The scene before me was of destruction in large measure--flattened plants, mangled grasses lying in heaps and broken spires, circles of green iris foliage looking for all the world like they had been exploded from their centers and laid out flat on the ground, leaning towers of rich leaden brown Joe Pye Weed, limber willows sprung back from their ice-covered flatness with feathery foliage still intact, the giant miscanthus badly battered but still mostly upright. It was a scene of colors and shapes clearly akin to a kind of abstract painting, some elements a result of intentional choice during planting of the garden, others completely random.

Grasses, even torn into such asymmetrical shapes, are one key to gardening with light. But not just any light; backlighting the tangled foliage makes such a damaged garden come to life. Grasses become like myriad and intricately shaped lanterns, catching the light, amplifying and transforming it through some process of inner refraction and building up of color effects into a bit of the ethereal, a hopeful glimpse into potential, the possibility of beauty in ruined things.

The opening of the woods as the leaves fall lets the light stream through in picturesque shafts of brilliance. Ironic though it may seem looking at these images, the pleasure of my garden is an old, and obvious, one, going back to the Picturesque tradition of the eighteenth and nineteenth centuries. Consider the effects of light, atmosphere, color, scene in the paintings of the Hudson River School, a vision of landscape, with a powerful dose of nostalgia for the past, that formed one of the most enduring myths of America. Much of my appreciation of the ruined garden is a similar romantic, even sentimental, feeling for  "nature," an old and very traditional sense of landscape characteristic of the American experience with the natural world--also my penchant for seeing the garden as a theatrical stage set, though one that takes years to make and that constantly changes. Smoke and mirrors, a human kind of seeming magic.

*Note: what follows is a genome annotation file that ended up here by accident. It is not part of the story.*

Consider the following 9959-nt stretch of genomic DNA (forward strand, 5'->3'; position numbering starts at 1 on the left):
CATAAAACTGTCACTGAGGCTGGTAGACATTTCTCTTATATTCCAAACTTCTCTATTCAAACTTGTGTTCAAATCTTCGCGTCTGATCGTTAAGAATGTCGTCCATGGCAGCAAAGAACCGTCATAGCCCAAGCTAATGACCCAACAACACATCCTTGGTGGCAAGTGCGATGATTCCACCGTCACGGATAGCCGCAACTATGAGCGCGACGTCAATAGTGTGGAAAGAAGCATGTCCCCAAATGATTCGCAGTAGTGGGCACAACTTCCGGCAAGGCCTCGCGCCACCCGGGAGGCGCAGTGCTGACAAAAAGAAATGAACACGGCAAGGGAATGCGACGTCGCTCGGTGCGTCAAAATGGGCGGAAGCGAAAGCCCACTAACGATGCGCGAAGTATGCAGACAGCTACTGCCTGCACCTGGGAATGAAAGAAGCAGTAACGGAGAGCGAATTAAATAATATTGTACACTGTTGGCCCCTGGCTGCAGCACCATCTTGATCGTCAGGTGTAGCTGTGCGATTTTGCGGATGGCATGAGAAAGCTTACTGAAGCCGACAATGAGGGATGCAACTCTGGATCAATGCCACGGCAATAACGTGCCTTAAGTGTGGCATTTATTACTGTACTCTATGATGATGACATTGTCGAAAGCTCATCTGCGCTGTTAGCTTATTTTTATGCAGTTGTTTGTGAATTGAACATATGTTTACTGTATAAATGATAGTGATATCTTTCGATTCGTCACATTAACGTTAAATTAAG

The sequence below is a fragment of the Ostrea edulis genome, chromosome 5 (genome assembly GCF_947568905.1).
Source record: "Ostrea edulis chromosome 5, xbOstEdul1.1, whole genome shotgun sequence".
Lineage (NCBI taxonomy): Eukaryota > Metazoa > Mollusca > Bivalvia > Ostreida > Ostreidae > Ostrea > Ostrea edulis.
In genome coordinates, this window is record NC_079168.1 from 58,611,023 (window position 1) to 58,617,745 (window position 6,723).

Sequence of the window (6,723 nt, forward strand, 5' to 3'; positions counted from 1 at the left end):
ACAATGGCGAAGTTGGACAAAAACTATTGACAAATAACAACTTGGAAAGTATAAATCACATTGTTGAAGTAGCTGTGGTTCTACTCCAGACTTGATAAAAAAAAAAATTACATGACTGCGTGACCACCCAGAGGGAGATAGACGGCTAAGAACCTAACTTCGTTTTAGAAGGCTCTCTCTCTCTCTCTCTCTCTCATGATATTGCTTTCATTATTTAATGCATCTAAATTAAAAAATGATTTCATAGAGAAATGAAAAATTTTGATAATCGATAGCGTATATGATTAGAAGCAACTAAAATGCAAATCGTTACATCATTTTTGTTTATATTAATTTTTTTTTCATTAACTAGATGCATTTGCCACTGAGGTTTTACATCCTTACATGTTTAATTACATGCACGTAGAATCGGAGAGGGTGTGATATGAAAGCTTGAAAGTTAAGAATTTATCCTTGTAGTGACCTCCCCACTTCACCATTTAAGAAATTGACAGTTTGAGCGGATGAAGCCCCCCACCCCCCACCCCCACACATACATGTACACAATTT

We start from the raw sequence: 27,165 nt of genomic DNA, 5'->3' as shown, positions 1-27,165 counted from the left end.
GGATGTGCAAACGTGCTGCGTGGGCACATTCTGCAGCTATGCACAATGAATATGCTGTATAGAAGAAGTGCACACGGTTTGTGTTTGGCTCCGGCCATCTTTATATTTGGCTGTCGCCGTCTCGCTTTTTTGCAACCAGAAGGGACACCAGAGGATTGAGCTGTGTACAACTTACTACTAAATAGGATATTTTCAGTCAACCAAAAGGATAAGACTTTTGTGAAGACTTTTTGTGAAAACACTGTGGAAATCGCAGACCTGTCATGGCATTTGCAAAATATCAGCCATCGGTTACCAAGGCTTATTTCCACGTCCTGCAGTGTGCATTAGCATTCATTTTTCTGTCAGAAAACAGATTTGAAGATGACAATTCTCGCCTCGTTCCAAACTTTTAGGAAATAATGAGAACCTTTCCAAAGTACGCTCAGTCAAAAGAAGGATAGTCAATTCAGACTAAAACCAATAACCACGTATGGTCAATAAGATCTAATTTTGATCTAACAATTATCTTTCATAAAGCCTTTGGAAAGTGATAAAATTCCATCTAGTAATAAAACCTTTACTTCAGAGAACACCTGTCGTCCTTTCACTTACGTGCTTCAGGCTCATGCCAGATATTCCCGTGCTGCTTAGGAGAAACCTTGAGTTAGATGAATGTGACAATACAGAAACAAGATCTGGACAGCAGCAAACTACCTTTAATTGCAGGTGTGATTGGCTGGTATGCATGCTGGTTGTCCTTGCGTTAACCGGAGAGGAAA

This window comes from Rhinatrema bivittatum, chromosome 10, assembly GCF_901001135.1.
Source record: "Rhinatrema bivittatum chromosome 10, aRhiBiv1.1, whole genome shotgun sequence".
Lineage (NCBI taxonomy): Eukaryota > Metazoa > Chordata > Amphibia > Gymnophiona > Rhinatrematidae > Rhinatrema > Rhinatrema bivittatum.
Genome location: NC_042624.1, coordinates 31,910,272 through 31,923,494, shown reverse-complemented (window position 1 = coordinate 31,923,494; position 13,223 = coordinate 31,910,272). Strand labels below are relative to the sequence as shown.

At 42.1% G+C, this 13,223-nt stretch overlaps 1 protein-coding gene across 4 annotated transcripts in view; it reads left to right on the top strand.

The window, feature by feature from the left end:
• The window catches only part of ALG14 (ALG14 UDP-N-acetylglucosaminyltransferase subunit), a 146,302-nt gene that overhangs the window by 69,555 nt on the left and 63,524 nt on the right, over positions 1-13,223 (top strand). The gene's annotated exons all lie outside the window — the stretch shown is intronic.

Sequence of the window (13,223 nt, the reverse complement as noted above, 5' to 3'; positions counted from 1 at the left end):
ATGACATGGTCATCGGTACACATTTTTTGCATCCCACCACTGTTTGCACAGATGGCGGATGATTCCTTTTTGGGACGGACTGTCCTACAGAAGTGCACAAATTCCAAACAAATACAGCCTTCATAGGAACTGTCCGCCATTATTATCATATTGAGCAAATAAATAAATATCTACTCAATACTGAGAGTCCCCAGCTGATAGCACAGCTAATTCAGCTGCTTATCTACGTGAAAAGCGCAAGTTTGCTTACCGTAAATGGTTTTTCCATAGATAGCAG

The spaces in the woods created by the fall of the leaves and the newly penetrating light bring a sense of release after a summer of profuse growth. This seems appropriate to the time of year. In summer, the focus is on the garden; the woods are simply a wall, an enclosure. Now, with the shortening days, the light of the sun streaming through the woods makes me raise my eyes from the low plain of the garden to the bright depths of the surrounding trees, to the wooded world beyond the garden, reawakening awareness of the interconnections of garden and natural world, of human culture with nature, present with past.

The smells were sweet that morning. The fragrances of autumn will soon become the odors of fermentation, rich, earthy, savory, but this day the early processes of slowing growth and decomposition were sweetly reminiscent of freshly mown grass or fresh cut hay.

So this is my goodbye to the garden for another year.

Tuesday, November 01, 2011

Rick Darke on the High Line

Rick Darke discusses the nature of wildness in a presentation sponsored by Friends of the High Line, in preparation for the start of work on Part 3 of the celebrated elevated park and garden in New York City. News was announced just today that Part 3, the most northern portion of the High Line around the West Side Rail Yards, will indeed move forward.

Rick Darke is one of the foremost writers on landscape design and horti-culture (with an emphasis on "culture") in the US, if not the world. He's also a superb photographer, and an exciting speaker and lecturer. Thanks to Friends of the High Line for sponsoring this series of talks, and especially for making a Rick Darke presentation available on the web.

Northern Spur in October 2010

These two photos of the Northern Spur Horticultural Preserve, taken a year apart, illustrate the complexity of wildness manifested over time. Watch the presentation for an explication of this process.

Northern Spur in October 2011